That bitch stole my line,
Tuesday, December 8, 2009
In relationships, I'm learning that happily ever after just doesn't exist. Gone are the days of wishin' and hopin.' Instead, let's have a nice refreshing glass of reality. So here they are in no particular order:
1. It isn't realistic. Literally. Fairy tales are just that: a tale of something that doesn't usually happen, which is what makes it like the Loch Ness monster-rare, but special or interesting if spotted.
2. Happily ever after usually only lasts as long as the words themselves do. Imagine if there was a sequel to Sleeping Beauty or if we found out what happened after the Prince kissed Snow White. We'd probably find them arguing over where he was last night or finances, after all they are raising seven dwarfs.
3. People have problems, baggage, issues that can't be fixed in just a few colorful pages or a 2 hour Disney flick. You don't usually see therapy in animated movies.
4. Men are nothing like Princes. No need for depth on that one.
5. Women are perhaps a little too much like Princesses in contrast.
6. There's nothing to worry about in those stories. No careers in their happily ever afters. Cinderella no longer has to clean floors, and Jasmine and Aladdin no longer have to steal carpet rides or wish on genies. Their only job is to love each other forever. No toothbrushes left behind, no families and fortunes to divvy up. No one getting sick of loving the same prince forever and ever. So there's no stepping out or taking a break to find out what else there is to life.
7. It's always sunny at the end of the story. Seriously, there are no gloomy, rainy endings! Have you ever seen a fairy tale that ended with doom and gloom? No! Because that would mean happily ever after is a doomy and gloomy place and it isn't-well at least it wouldn't be if it even existed.
8. There are no lies told in happily ever afters. The Prince promises to stay and he does. The Princess promises to never be a sensitive nag and she does just that. In real life, people shy from honesty. They hide behind a facade of half truths, omitting what's real. You don't get happily ever after that way.
9. After the line, "and they lived happily ever after" is printed, there's nothing. Maybe one more blank white page to book end the book, make things even, but there's nothing! That's gotta mean something. If you stay in your house, do nothing, let no one in and live your life with DVR and Fresh Direct groceries, NOTHING will happen and there's your happily ever after. You might get kinda bored, but that's an OK trade off. Besides, there's scrabble online.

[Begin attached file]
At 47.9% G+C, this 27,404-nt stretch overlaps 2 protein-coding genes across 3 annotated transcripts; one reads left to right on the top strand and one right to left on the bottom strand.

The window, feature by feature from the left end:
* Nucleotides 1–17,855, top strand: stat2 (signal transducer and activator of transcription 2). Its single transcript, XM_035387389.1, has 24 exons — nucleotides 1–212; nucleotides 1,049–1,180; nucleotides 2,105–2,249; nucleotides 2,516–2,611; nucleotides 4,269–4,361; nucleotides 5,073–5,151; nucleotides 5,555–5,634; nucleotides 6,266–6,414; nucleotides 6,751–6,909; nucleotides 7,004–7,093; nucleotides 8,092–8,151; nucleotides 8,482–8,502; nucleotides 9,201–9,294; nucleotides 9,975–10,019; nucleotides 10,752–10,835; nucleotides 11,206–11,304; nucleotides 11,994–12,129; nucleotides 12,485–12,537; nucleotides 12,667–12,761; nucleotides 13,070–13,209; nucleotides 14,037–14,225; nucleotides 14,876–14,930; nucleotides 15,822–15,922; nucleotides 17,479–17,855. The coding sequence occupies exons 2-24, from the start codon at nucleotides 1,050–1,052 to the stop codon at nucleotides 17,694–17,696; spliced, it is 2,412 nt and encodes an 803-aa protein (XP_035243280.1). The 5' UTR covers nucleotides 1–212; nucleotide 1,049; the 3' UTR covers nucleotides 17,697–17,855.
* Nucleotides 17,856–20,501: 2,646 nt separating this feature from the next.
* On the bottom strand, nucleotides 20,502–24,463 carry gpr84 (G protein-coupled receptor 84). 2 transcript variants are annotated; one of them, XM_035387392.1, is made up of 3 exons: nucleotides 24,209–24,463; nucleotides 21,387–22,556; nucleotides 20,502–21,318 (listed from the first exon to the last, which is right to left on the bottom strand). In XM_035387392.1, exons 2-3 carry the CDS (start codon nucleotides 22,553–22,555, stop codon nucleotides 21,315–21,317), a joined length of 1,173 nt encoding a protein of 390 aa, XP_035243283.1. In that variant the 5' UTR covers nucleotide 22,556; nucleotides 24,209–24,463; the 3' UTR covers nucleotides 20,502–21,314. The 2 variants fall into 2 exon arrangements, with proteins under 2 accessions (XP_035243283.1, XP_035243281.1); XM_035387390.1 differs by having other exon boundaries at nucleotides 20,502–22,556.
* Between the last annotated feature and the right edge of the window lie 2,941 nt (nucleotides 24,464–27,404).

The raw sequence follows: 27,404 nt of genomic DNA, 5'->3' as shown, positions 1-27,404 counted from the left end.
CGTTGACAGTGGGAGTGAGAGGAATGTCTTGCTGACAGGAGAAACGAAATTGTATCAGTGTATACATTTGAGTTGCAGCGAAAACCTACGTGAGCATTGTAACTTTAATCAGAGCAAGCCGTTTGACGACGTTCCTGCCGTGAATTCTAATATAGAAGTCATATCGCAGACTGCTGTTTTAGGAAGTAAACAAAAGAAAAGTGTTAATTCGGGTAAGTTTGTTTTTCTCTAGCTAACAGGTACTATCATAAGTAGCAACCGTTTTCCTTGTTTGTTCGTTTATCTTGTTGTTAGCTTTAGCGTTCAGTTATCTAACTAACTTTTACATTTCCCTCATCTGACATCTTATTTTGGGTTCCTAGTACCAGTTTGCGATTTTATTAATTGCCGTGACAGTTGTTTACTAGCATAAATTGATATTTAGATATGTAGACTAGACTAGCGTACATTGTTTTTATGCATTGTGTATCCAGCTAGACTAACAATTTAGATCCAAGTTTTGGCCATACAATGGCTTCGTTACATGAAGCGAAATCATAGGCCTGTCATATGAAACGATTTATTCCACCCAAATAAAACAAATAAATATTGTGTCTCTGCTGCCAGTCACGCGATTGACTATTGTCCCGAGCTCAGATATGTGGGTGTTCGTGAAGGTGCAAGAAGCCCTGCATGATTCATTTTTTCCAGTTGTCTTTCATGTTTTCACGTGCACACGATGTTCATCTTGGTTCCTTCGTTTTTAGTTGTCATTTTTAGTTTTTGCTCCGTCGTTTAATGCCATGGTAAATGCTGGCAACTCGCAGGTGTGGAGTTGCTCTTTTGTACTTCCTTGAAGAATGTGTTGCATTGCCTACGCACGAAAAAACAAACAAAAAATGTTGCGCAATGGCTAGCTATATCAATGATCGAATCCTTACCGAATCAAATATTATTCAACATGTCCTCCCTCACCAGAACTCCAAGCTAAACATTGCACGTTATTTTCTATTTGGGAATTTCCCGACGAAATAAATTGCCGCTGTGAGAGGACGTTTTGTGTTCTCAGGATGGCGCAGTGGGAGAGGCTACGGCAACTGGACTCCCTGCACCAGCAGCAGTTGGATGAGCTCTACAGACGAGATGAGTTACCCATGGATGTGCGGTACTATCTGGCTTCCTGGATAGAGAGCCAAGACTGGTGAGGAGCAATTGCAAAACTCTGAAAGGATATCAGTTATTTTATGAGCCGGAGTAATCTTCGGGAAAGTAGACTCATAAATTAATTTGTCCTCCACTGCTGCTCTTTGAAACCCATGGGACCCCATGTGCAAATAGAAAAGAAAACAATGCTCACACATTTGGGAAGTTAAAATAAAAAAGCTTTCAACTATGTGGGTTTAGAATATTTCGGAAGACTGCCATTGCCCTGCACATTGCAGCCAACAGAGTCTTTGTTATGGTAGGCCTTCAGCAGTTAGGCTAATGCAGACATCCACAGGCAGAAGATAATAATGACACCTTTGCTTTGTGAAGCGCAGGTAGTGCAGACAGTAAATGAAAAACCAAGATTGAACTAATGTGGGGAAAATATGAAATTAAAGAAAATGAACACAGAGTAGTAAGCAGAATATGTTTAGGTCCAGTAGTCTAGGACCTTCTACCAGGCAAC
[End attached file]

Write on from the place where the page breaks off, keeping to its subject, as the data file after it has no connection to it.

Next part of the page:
10. Happily ever after gives too much false hope. It should just say, "and they tried their best to live happily ever after, but they knew there would be pitfalls and hurdles, but if they stayed together and fought as long as they both wanted to, they'd have a shot at it."
Or maybe it should say, "the end."
That bitch stole my line,
Wednesday, December 2, 2009
Dear Men Who've Come and Gone,
Thank you for coming, thank you for going. Thank you for the one nighters and the 100 nighters. Thank you for leaving me crying and making me realize what I really needed. Thank you for making me realize I needed you. That I didn't need you. Thank you for hitting me just to hurt me. Thank you for being so wonderful and kind. Thank you for showing me how a man should be. Thank you for reiterating that you are still a boy. Thank you for the wonderful birthdays. Thank you for the birthdays you ruined. Thank you for helping me figure me out. Thank you for leaving to figure you out. Thank you for staying and doing it together. Thank you for missing me and letting me know. Thank you for ignoring me and going on with your day. Thank you for dealing with a woman who cares too much. Thank you for dealing with a woman who could care less. Thank you for hanging up on me and showing me just how human fathers are. Thank you for making it hard to breathe, but making it easier, better, good. Thank you for showing me what it's like to trust and then showing me exactly why I shouldn't. Thank you for the times when we were so happy, we couldn't believe there were any roadblocks up ahead. Thank you for weathering storms. Thank you for fleeing like FEMA. Thank you for the laughter-the incredible, heart-stopping, tears in eyes laughter. There are few I laugh with like that and few that I probably will. Thank you for the nights of passion. The nights that made me feel incredible. Thank you for the nights that had zero passion. Thank you for making me sit by a phone that wouldn't ring. Thank you for calling right on time. Thank you for the movies, both in the theater, big screen above or the ones on the couch, curled around each other, feeling safe. Thank you for making me feel beautiful, for telling me as much as possible. Thank you for not telling me and forcing me to see it for myself. Thank you for getting rid of us when I didn't have the guts to do it. Thank you for taking a stand and making me dig deeper, be a better person. Thank you for the times we fell asleep together, content and without fear. Thank you for not crowding my sleeping space. Thank you for pushing me out the bed. Thank you for waking up next to me, for telling me I'm best with no make up on. Thank you for being like gravity, pulling me down, gasping for air. Thank you for yanking be back to reality and shattering fantasy worlds. Thank you for marrying her, for giving her all your drama as a lifetime gift. Thank you for sparing me. Thank you for the songs that remind me of you. Thank you for the vacations, both long and short, cheap and expensive. Thank you for buying the ring. Thank you for taking it back. Thank you for the nights where we stayed up eating cupcakes, playing scrabble, telling stories, sharing who we were. Thank you for sharing who you were with me. Thank you for the nights of tears. Thank you for helping make me stronger. Thank you for being strong, for being a man when I needed a man. Thank you for being soft and fragile, a moment for me alone. Thank you for being selfish and wanting me and only me. Thank you for not knowing what you wanted. Thank you for the clarity. Thank you for the confusion. Thank you for the light you brought to my life. Thank you for the darkness that you spread like a blanket. Thank you for your season, your reason. Thank you for the thank you's. Thank you and you're welcome.